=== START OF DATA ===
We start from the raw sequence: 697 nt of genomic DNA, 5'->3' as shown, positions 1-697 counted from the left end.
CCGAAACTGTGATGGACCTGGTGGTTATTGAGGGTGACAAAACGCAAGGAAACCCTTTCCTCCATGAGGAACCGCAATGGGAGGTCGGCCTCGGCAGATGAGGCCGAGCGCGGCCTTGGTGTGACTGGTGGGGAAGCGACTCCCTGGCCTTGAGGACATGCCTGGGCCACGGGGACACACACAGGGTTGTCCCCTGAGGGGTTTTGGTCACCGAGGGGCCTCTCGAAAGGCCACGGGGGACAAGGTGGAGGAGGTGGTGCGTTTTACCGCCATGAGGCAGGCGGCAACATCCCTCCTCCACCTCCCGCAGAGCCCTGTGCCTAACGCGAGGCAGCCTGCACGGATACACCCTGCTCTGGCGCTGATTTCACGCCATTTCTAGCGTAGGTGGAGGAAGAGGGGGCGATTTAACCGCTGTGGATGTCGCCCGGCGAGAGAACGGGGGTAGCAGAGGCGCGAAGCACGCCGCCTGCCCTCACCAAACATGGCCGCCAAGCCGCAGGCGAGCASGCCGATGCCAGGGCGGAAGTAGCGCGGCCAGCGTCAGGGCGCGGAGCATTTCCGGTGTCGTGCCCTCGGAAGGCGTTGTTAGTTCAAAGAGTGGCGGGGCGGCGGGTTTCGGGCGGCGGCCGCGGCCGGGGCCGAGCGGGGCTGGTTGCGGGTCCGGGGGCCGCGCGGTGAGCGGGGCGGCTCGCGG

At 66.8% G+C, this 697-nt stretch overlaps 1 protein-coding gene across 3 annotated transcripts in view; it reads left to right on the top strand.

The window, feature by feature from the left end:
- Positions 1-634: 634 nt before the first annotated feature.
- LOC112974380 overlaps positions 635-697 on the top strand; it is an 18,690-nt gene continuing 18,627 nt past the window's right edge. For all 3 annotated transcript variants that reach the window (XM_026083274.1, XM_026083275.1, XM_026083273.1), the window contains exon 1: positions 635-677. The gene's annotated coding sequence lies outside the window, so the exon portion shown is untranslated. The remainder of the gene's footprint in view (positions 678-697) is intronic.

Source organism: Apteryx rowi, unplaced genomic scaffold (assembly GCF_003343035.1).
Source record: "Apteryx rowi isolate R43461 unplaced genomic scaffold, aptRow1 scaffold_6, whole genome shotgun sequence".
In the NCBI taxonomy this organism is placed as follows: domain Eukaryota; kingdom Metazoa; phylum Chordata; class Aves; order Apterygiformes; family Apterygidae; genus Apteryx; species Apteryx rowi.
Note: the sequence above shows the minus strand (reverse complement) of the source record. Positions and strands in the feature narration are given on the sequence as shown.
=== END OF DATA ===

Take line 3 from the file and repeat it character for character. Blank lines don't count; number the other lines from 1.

At 66.8% G+C, this 697-nt stretch overlaps 1 protein-coding gene across 3 annotated transcripts in view; it reads left to right on the top strand.